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Following Violent Incidents, Head Of Pittsburgh Federation Of Teachers Says Action Is Needed Now

PITTSBURGH (KDKA) -- As violent incidents continue in the district, Pittsburgh Public Schools teachers say scenes like this are not uncommon lately.

The district indicates it's working on ways to address behaviors and restore order. But teachers and staff say some action is needed right now.

A fatal shooting outside Oliver Citywide Academy, a student hospitalized after another stomped on his head at Brashear High School and a teacher choked at Carrick High School. These incidents have raised an alarm that teachers and principals are no longer in control.

In a statement, PPS Acting Superintendent Dr. Wayne Walters rejected the notion that Pittsburgh schools are violent.

"The tragedies of last week are not who we are and certainly not representative of our district," he said on Thursday.

Walters indicated that the district is working on long-term solutions. But Pittsburgh Federation of Teachers President Nina Esposito-Visgitis is calling for the restoration of basic discipline.

"Some of the language we've heard of, some of the disrespect for teachers has been absolutely horrifying," Esposito-Visgitis said.

In November, the school board voted to keep a ban on suspensions for repeated low-level offenders in place, restricting principals from levying these and other disciplines on problem students.

"Teachers want to be able to teach in a safe environment," board member Sylvia Wilson said in November.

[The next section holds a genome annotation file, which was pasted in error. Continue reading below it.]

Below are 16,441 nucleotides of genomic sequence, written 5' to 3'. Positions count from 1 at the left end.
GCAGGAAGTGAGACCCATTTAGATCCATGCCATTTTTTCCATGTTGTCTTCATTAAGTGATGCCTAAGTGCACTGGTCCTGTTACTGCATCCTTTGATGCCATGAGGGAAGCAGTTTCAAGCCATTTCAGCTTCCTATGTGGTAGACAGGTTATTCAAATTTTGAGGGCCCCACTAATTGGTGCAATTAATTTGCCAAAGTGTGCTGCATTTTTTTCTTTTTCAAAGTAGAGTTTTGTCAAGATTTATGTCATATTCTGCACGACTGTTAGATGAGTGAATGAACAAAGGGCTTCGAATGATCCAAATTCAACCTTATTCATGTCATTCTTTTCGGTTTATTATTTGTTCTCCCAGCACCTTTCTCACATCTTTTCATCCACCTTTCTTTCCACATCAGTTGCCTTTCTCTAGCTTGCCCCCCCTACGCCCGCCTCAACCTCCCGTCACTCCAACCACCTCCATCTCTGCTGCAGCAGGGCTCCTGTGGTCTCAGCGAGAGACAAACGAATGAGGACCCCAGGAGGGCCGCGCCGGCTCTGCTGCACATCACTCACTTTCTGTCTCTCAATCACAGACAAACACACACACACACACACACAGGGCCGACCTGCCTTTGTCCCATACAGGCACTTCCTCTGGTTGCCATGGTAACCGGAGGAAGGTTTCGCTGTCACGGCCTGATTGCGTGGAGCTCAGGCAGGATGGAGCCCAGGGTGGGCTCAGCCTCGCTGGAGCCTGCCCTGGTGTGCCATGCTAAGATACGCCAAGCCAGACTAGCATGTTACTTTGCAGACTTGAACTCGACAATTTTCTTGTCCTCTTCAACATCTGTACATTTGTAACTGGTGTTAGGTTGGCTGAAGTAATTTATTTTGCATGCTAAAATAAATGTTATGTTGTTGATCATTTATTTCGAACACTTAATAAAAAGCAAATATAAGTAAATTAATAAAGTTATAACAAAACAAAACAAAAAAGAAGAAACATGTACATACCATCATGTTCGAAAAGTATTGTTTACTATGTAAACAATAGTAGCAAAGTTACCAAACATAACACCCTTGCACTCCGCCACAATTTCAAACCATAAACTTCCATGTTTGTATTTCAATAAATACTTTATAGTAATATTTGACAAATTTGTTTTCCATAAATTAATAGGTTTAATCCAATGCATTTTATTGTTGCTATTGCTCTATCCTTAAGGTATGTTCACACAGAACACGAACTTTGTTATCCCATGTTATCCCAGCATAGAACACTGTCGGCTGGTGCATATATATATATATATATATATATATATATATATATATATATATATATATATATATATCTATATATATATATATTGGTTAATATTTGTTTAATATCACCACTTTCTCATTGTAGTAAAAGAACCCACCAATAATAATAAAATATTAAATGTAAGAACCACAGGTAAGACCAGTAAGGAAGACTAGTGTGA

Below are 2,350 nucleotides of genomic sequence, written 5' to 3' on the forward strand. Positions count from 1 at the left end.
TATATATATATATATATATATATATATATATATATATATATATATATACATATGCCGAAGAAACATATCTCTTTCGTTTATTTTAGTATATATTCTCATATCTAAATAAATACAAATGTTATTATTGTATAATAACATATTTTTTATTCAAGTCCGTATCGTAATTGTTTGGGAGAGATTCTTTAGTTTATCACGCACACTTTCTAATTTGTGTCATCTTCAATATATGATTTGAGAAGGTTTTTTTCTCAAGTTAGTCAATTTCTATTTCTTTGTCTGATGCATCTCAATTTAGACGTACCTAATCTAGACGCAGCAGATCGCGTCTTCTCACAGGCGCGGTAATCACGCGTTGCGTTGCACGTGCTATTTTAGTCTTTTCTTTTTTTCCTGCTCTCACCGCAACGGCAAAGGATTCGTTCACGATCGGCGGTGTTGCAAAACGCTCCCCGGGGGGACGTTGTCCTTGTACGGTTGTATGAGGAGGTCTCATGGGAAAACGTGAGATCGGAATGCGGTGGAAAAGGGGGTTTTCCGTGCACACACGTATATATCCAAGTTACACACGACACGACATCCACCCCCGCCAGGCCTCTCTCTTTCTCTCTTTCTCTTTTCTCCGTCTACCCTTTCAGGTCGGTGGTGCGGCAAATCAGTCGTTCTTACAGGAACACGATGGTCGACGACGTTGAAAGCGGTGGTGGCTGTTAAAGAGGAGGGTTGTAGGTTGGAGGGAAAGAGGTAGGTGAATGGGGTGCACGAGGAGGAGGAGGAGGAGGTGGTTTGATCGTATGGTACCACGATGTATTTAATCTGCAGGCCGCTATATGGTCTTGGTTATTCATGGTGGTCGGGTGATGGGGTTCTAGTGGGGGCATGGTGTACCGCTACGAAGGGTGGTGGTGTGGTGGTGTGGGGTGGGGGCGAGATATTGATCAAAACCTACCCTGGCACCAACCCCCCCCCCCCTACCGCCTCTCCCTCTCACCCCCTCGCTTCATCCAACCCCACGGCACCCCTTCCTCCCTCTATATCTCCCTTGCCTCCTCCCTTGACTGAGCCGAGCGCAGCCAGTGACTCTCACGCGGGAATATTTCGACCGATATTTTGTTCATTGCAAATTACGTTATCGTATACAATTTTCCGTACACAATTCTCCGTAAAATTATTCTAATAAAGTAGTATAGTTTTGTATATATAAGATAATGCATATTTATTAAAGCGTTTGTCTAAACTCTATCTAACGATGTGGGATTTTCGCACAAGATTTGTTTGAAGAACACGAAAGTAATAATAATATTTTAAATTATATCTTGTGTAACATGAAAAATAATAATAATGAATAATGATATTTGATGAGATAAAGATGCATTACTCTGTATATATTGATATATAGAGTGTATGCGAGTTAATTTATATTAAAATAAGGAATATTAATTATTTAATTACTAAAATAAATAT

Opponents of the ban said the board had shirked its duty.

"We are telling the parents and guardians that we don't care that your child may not be safe in school," outgoing board member Terry Kennedy said in November.

The union is asking the board — with new members — to take up this measure again and lift the ban on these disciplines. Long-range, the union would like to hire more social workers and counselors to intercede with problem students. But the union rejects the push from some board members to begin phasing out the school police, saying they are needed now more than ever.

"They have excellent, excellent relationships with our students," Esposito-Visgitis said. "They know our students, they work well with our students."

In his statement, Walters said the district is looking at tackling the underlying problems of students returning to school during the pandemic, but his statement was light on details.

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